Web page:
Seattle Aquarium President & CEO Robert W. Davidson and Aquarium staff joined Governor Inslee, regional and tribal leaders, and environmental advocates at the Daybreak Star Cultural Center in support for our native southern resident orca population this past Wednesday.
The event marked the signing of a new plan by the governor that outlines a series of actions to help protect both our southern resident killer whales and chinook salmon—the primary food source of orcas native to the Salish Sea.
In his speech, the governor emphasized the cultural and economic importance of both species and the challenges they face. In Puget Sound, the population of southern resident orcas has declined from 98 in 1995 to just 76 today. Further the orcas’ primary food source, the chinook salmon, have also seen declines in their populations and are listed on federal and state endangered species lists.
The executive order forms a task force of stakeholders to make new recommendations on how we can better protect our orcas and salmon. The order also instructs seven state agencies to immediately boost orca recovery and outline long-term steps to better address factors leading to population decline. The order instructs the taskforce and agencies to work with leaders in British Columbia, Oregon, California, Idaho and Alaska to ensure strategies are coordinated and working together.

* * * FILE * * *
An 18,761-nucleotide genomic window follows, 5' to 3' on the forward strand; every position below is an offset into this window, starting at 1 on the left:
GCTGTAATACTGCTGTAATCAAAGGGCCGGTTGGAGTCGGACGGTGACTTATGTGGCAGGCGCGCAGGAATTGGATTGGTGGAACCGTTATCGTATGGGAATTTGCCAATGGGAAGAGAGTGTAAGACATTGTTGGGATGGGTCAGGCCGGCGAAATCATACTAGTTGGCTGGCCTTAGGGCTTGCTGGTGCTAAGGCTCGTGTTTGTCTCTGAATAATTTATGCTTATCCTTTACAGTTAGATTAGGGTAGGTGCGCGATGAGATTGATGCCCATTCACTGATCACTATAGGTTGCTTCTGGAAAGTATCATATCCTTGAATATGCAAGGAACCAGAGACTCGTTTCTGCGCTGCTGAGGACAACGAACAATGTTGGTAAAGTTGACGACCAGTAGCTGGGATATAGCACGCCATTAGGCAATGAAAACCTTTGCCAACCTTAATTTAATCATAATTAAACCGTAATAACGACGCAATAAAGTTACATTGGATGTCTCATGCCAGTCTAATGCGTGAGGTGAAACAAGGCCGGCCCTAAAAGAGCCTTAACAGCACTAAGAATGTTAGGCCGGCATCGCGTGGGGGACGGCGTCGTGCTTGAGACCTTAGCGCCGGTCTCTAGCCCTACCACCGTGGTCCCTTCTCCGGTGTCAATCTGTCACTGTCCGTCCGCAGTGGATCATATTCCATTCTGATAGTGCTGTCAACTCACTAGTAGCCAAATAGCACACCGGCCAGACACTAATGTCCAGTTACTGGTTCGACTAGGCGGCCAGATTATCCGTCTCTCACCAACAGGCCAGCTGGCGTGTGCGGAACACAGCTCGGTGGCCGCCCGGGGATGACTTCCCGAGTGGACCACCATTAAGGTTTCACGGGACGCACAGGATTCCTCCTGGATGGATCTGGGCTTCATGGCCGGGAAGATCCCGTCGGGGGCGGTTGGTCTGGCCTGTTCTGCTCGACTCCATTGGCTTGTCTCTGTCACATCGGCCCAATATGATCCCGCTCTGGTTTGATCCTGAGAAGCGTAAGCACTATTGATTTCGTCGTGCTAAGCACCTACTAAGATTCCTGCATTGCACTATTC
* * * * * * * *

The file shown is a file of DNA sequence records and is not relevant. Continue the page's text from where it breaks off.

Governor Inslee’s Executive Order signing on March 14. Photo courtesy of Office of the Governor.
As Gov. Inslee noted at the event, “Washington is lucky enough to have two iconic animals: orcas and salmon, whose destinies are both intertwined and in peril.”
Seattle is the world’s only major metropolitan area with a resident population of orcas and the fate of our three orca families, J, K and L pod, is linked to all of us. Human influences on the ocean ecosystem affect whales everywhere. Our southern resident orcas were listed as endangered in 2005. The Center for Biological Diversity has analyzed our local resident orca population and, if trends continue, our local pods could go extinct within 100 years—possibly as soon as 30 years from now.
The time to act is now, and we are excited to see Gov. Inslee, tribal leaders, local officials and many others taking steps to ensure we protect these incredible animals. If you would like to read Gov. Inslee’s executive order, you can view it here. Want to learn more about orcas? Check out some of the educational resources on our website, or visit the orca Family Activity Center the next time you’re at the Aquarium.